Cameras have various methods of blocking the light from reaching the film or CCD. When a picture is taken this barrier, known as a shutter, will open and allow light to reach the film or CCD. Most cameras have a way of controlling how long the shutter stays open and this duration is known as the shutter speed. More sophisticated cameras can adjust from several seconds to speeds as rapid as 1/10,000sec. Cameras with wider ranges are usually more versatile.Buying advice: Look for a camera that has speeds way below 1/30sec. The longer the speed the lower the light you will be able to take pictures in without having to use flash. As an indication, a speed of around one sec is required to take street lit scenes and a speed of over 30 seconds for moonlit shots. Buy a model with a B setting if you're considering taking extremely long exposures.
This is how the camera adjusts the shutter speed and aperture to ensure the right amount of light reaches the film or CCD. Early cameras only had a manual mode (M) where the user had to select the aperture and shutter speed manually to ensure the correct exposure. Over the years cameras have become more sophisticated and now offer several automated modes including Program (P) - a fully automatic exposure mode that sets the aperture and shutter speed; Aperture priority mode (AP) where the user selects the aperture and the camera sets the necessary shutter speed; and shutter priority (SP, or Tv on some cameras) where the user selects the shutter speed and the camera sets the necessary aperture. Auto bracketing (AB) takes a pre-selected number of photographs, one at the suggested exposure and one to either side, so you can be sure of one accurate result. There are also several subject-based program modes that we haven't listed here that tailor the camera for particular subjects such as sports (action), landscapes, portraits, or flowers (close-ups). Some digital cameras have black & white and sepia modes. Buying advice A full auto program mode is ideal for point-and-shoot photography, but it's also useful to have some control over the exposure. The beauty with digital is that you can see whether the camera has got the shot right by previewing the image on the LCD. If not, you try again. If there is no manual control you can often preset the exposure using an auto-exposure lock or exposure compensation. The subject based program modes are often a waste of time and don't really bring much to the package. Special effects modes on digital cameras are also throw-away because all these can be created using the computer later.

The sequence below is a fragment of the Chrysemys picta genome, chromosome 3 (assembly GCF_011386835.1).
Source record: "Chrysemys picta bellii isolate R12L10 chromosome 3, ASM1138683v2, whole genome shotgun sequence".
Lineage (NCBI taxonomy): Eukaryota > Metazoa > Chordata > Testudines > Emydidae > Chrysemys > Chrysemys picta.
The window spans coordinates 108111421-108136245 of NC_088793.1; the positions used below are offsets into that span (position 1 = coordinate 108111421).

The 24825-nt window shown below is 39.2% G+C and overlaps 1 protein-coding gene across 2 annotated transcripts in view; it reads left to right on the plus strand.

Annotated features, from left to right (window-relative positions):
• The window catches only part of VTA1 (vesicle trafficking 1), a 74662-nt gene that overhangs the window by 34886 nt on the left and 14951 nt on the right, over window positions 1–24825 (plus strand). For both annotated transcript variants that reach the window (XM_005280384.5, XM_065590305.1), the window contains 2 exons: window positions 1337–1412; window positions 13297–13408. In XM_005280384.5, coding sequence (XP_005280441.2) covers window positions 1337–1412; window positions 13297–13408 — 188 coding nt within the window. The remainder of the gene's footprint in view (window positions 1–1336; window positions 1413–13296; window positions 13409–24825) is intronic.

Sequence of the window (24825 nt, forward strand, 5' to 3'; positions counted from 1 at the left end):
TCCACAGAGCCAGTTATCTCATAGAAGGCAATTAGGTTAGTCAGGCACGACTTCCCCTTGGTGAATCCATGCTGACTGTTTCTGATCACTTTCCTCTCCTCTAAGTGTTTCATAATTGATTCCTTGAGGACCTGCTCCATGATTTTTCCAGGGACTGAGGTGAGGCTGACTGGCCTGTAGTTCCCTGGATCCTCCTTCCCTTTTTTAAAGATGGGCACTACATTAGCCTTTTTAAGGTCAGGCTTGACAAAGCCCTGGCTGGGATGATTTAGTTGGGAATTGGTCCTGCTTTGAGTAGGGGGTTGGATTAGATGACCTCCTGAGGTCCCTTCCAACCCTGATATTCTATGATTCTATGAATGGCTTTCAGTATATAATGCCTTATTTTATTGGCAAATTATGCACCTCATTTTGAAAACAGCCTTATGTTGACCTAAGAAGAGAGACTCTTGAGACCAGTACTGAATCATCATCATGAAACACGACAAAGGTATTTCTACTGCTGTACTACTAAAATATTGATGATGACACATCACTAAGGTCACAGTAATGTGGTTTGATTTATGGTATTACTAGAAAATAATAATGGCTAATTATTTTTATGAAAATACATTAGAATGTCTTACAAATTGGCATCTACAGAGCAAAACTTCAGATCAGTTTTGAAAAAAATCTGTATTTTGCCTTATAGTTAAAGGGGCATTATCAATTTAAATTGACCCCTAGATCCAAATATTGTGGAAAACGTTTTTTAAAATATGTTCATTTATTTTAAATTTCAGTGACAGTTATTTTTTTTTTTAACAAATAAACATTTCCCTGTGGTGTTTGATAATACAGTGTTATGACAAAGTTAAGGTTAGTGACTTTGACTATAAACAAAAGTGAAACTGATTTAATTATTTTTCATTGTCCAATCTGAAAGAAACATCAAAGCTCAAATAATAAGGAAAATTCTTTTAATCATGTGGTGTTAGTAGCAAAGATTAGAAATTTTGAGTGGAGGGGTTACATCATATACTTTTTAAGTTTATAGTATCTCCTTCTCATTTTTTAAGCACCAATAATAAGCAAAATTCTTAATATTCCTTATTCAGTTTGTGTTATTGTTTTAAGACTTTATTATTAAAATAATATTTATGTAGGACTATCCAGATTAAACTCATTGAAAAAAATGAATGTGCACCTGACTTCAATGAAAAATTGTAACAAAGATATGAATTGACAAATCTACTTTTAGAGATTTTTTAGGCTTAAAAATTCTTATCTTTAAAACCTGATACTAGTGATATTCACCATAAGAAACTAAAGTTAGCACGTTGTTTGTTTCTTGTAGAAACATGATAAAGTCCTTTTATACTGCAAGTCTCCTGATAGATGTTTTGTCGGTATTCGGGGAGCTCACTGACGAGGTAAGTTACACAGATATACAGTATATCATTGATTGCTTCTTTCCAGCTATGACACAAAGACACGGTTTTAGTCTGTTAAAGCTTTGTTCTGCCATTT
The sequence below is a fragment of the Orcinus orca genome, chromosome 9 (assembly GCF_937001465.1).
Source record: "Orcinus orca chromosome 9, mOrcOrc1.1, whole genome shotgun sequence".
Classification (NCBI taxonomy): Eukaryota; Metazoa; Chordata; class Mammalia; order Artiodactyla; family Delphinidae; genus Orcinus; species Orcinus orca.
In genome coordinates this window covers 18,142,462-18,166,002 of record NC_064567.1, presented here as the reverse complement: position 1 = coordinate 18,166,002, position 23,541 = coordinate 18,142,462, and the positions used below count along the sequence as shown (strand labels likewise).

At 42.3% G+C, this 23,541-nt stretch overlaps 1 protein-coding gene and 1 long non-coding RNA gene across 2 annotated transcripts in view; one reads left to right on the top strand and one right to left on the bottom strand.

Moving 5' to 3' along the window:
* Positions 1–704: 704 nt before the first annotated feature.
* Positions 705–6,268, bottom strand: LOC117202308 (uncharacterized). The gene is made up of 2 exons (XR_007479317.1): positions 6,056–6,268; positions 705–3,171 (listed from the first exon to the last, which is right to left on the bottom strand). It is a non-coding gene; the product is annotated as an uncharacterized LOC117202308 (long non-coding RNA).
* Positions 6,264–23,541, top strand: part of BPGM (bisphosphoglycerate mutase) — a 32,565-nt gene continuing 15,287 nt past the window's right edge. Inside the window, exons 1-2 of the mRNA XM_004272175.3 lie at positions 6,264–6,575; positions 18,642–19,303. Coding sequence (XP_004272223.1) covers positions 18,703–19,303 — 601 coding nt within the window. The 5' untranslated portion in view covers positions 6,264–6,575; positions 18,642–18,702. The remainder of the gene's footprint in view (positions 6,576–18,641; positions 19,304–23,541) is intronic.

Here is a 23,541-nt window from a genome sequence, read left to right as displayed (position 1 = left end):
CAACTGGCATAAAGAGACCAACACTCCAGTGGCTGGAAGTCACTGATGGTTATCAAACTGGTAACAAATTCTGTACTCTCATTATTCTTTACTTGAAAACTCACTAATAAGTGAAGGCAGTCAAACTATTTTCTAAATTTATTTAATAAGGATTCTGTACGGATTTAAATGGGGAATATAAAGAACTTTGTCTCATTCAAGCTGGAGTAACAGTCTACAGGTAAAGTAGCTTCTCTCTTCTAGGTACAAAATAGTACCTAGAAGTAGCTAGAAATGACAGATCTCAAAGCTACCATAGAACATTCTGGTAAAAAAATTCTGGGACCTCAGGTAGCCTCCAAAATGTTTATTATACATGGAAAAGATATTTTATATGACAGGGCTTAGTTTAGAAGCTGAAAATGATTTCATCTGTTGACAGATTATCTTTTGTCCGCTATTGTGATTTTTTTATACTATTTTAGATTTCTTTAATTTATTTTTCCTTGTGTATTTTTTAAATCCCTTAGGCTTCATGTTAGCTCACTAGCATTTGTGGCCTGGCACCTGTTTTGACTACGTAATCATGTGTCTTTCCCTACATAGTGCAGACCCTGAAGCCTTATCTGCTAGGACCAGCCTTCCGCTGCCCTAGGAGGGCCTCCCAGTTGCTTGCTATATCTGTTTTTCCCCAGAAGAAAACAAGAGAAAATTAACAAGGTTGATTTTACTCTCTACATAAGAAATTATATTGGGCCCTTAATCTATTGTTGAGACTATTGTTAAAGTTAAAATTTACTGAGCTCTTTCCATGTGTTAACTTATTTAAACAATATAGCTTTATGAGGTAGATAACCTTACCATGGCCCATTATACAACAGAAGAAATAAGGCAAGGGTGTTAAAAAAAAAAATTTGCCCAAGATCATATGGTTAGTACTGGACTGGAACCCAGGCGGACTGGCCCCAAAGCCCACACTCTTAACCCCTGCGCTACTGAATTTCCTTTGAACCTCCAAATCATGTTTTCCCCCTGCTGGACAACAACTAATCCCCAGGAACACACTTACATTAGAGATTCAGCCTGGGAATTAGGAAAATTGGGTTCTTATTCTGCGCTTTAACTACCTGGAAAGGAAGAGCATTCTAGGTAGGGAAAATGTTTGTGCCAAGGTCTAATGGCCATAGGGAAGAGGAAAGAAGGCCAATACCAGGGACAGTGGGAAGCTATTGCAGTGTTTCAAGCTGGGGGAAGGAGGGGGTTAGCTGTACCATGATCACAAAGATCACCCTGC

Responsible for supplying the speed rating of photographic film. Doubling the ASA number indicates twice the light sensitivity. ASA was replaced with ISO in the 1980s.
A graph used to show a film emulsion or developer's limits of tonal reproduction, relative speed and fog level.
The amount of light reaching light sensitive material such as film, printing paper or a CCD. Exposure is controlled by the shutter speed (time) and aperture (intensity).
Used to indicate the light sensitivity of a film. Digital cameras also use the ISO rating to indicate the CCD sensitivity. The standard rating is ISO100 and as this is increased it means that faster shutter speeds can be used. When the ISO is doubled, it doubles the available shutter speed. The drawback for digital cameras is that increasing the ISO increases the amount of digital noise in an image.